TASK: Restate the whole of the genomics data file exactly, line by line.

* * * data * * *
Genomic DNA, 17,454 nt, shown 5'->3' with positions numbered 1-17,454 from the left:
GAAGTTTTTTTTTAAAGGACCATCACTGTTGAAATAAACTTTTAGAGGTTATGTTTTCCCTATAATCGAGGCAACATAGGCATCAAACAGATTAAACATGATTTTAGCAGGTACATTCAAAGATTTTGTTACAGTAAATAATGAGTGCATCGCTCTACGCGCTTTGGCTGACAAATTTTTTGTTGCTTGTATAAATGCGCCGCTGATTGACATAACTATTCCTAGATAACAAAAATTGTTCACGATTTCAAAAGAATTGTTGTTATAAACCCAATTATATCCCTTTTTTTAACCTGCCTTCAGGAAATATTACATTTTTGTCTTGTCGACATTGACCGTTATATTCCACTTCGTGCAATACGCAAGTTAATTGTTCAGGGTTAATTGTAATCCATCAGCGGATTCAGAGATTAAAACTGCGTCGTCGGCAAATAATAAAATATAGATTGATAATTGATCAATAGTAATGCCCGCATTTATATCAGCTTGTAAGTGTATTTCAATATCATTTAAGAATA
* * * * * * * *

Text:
Genomic DNA, 17,454 nt, shown 5'->3' with positions numbered 1-17,454 from the left:
GAAGTTTTTTTTTAAAGGACCATCACTGTTGAAATAAACTTTTAGAGGTTATGTTTTCCCTATAATCGAGGCAACATAGGCATCAAACAGATTAAACATGATTTTAGCAGGTACATTCAAAGATTTTGTTACAGTAAATAATGAGTGCATCGCTCTACGCGCTTTGGCTGACAAATTTTTTGTTGCTTGTATAAATGCGCCGCTGATTGACATAACTATTCCTAGATAACAAAAATTGTTCACGATTTCAAAAGAATTGTTGTTATAAACCCAATTATATCCCTTTTTTTAACCTGCCTTCAGGAAATATTACATTTTTGTCTTGTCGACATTGACCGTTATATTCCACTTCGTGCAATACGCAAGTTAATTGTTCAGGGTTAATTGTAATCCATCAGCGGATTCAGAGATTAAAACTGCGTCGTCGGCAAATAATAAAATATAGATTGATAATTGATCAATAGTAATGCCCGCATTTATATCAGCTTGTAAGTGTATTTCAATATCATTTAAGAATA